According to Pew Research Center, millennials represent the largest segment of the U.S. labor force. The pinnacle footprint of this generation may be the value they place on improving and expanding their life experiences over gaining more stuff. When it comes to their work, millennials may be keeping their options open and looking for new jobs. The 2016 Aflac WorkForces Report reveals that 66 percent of millennials say they are likely to look for a new job in the next 12 months. Additionally, more than any other age group, 72 percent of millennials are at least somewhat likely to take a job with lower pay but better benefits, making benefits options an important way employers can attract and retain their workforce
The possibility of becoming disabled is very real for working Americans, and so are the financial consequences and costs associated with employee absence. Studies show that working-age adults are more likely to suffer from lengthy disabilities in any given year than they are to die. Unless it is offered through their employer, most adults have little, if any, disability insurance coverage.
Disability insurance is often one of the benefits that employees take for granted. Because of that, as annual benefit enrollment time approaches employees aren’t worried about examining the disability benefits available, but they should.
One of the main reasons employees overlook disability insurance is because they don’t think they’ll need it. Let’s review some of the most problematic myths related to disability insurance.
Myth: I’ll never need it or I’m too young
The chances of a disability are higher than people think. The Social Security Administration reports that one in four of today’s 20 year-olds will become disabled before reaching age 67. In addition, Unum reported that 41 percent of long-term disability recipients were younger than 50 and a third were younger than 40.
Myth: Most disabilities are from serious accidents or injuries
Only 9 percent of long-term disability cases are caused by accidents. The truth is illnesses are the leading causes of disability. Approximately 90 percent of disabilities are due to chronic conditions, such as back or joint pain, or cancer, diabetes and heart disease.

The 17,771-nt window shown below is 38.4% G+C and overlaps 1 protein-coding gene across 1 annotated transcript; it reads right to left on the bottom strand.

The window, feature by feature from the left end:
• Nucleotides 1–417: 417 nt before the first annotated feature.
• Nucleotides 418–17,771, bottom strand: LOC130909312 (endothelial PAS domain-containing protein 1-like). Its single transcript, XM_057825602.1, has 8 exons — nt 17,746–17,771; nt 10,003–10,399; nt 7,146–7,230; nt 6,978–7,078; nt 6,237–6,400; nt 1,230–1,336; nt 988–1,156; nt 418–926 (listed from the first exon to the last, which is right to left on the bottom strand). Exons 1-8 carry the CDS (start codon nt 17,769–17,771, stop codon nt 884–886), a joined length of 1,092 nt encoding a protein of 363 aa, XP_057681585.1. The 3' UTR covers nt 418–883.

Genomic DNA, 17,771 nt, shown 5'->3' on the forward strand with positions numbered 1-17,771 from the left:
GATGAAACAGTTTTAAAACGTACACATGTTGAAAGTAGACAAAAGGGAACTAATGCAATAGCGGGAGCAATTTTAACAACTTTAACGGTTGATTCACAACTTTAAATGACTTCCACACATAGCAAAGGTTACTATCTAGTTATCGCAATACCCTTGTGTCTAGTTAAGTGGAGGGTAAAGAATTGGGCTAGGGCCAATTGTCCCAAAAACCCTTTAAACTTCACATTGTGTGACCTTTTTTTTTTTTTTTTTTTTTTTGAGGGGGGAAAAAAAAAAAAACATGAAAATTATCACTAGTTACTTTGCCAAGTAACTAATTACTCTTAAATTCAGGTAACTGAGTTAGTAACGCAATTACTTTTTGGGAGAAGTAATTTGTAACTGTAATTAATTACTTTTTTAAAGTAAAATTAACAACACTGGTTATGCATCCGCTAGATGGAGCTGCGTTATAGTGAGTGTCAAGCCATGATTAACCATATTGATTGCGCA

Myth: Disability payments can’t be taxed
It is true that many types of disability insurance can be non-taxable; however, there is no “across the board” exemption for disability.
Myth: Social Security or Workers Compensation will cover my disability
Social Security benefits cannot be collected until the end of the fifth full month of disability – and only if you’re expected to be out of work for 12 or more months. It’s also difficult to get approved for Social Security disability benefits. In 2015, only 32 percent of workers who applied for Social Security benefits were approved.
Workers Compensation pays a benefit only if an accident or illness occurs on the job. Fewer than 5 percent of disability accidents and illness are work related.
Most Americans are financially unprepared for a disability, which lasts 34.6 months on average. And most underestimate their risk for a disability. Disability benefits along with relevant and meaningful education will help employees better prepare for the unexpected.
Get more facts at: www.disabilitycanhappen.org/docs/disability_stats.pdf
The role of HR continues to change – from coach, counselor, employee advocate, and strategist. HR’s effectiveness requires an understanding of the hospital’s strategic direction, as well as the ability to influence key policies and decisions. While HR leaders have many initiatives, fostering a culture that builds leadership skills and engages the entire workforce is key to success.
Staffing issues remain a top challenge. Significant pressure is on hospitals and health care providers to replace aging baby boomer employees. At the same time, the number of people requiring health care services is increasing. This gap between supply and demand is one of human resources greatest challenges.
With thousands of baby boomers retiring every month, an incredible amount of knowledge is being lost. Salaries have done little to help retain these valuable employees; however, keeping boomers from completely exiting the workforce and staying engaged is important area of focus.
As the economy stabilizes, more employees are willing to change jobs, often citing lack of advancement opportunities, workload, and salary. Retaining employees plays a crucial role in patient satisfaction, organizational culture, and quality of care.
HR leaders must tackle both challenges by fostering environments that promote advancement and training opportunities. One way to achieve this is to pair experienced employees who may be nearing retirement with new hires to develop and implement coaching or mentoring programs. These programs will help build needed leadership skills and positively impact strategic planning, staff engagement, and the hospital’s overall performance.
A competitive compensation and benefits strategy helps attract qualified employees needed to provide care to a growing patient population, but what more can HR hospital leadership do to stay ahead of the challenge?